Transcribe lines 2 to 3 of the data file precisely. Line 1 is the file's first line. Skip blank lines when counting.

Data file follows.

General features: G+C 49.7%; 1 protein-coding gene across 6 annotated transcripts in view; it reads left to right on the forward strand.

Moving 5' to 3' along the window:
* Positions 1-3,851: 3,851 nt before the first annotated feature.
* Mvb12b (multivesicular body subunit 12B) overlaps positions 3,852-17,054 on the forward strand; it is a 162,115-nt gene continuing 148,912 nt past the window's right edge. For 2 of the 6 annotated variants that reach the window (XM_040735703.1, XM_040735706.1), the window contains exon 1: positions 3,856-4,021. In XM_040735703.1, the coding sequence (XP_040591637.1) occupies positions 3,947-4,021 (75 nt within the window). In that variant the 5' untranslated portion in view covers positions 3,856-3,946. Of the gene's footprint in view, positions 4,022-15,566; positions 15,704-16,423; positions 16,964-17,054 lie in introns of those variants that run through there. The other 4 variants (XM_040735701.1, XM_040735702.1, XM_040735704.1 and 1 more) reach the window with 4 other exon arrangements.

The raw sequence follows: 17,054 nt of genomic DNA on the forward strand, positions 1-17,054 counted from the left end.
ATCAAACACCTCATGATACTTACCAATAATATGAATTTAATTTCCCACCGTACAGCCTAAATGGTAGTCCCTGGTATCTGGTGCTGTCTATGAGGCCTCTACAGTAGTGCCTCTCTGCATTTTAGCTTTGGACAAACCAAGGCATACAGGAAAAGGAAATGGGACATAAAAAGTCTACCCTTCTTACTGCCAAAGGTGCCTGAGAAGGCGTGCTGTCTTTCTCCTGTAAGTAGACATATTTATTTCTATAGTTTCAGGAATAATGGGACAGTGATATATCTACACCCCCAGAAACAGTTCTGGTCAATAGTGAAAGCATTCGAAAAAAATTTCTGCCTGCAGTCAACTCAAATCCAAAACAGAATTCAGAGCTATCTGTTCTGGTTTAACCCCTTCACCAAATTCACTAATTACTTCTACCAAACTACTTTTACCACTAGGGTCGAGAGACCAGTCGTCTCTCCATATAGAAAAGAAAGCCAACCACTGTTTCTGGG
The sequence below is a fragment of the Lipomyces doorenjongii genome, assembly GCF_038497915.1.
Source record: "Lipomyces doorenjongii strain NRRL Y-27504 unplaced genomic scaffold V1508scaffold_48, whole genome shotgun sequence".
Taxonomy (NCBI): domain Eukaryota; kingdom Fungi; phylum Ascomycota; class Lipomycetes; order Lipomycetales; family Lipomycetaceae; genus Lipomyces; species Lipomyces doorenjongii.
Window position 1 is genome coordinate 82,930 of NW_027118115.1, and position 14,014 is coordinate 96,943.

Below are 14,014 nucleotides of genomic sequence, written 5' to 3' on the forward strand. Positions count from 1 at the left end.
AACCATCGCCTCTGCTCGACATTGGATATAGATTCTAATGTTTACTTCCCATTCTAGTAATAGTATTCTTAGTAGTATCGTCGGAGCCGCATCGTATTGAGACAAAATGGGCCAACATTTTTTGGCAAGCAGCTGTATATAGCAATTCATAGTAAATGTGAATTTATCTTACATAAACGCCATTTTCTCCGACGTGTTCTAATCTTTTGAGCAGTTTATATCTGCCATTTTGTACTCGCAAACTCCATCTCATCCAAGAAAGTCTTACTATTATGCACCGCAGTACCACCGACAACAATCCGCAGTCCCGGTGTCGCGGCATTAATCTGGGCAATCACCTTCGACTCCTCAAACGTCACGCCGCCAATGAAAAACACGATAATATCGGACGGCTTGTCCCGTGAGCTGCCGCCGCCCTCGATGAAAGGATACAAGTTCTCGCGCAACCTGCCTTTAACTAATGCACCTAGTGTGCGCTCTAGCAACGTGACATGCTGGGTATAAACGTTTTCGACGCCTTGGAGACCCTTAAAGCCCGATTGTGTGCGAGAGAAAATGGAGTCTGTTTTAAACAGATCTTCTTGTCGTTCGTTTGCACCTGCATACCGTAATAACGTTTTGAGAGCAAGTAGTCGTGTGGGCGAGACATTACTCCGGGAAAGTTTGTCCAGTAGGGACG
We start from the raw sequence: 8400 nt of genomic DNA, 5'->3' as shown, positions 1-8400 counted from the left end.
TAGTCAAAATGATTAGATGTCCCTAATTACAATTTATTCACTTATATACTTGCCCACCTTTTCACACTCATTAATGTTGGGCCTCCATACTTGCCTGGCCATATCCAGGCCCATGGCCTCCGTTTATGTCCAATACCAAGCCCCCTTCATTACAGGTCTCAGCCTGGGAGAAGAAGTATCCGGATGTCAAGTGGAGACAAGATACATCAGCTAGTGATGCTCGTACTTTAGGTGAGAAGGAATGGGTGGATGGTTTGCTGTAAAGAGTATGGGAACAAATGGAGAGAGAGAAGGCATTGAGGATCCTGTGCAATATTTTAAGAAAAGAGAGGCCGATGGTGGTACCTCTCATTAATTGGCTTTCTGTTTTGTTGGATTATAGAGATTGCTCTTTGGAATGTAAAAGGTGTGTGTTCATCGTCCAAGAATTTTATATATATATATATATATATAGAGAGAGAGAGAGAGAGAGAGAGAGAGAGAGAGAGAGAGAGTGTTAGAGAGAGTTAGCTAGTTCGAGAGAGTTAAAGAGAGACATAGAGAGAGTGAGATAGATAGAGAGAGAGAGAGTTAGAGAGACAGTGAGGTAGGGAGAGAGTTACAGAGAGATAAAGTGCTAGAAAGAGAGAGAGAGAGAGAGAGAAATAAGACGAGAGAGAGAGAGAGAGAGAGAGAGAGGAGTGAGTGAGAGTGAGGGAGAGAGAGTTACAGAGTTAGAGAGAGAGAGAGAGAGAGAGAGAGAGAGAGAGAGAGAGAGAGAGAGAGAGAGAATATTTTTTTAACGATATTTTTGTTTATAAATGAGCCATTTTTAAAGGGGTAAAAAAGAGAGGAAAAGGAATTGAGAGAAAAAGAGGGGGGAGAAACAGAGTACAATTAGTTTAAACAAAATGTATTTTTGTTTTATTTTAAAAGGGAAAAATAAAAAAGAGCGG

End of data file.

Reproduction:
Moving 5' to 3' along the window:
* Positions 1-3,851: 3,851 nt before the first annotated feature.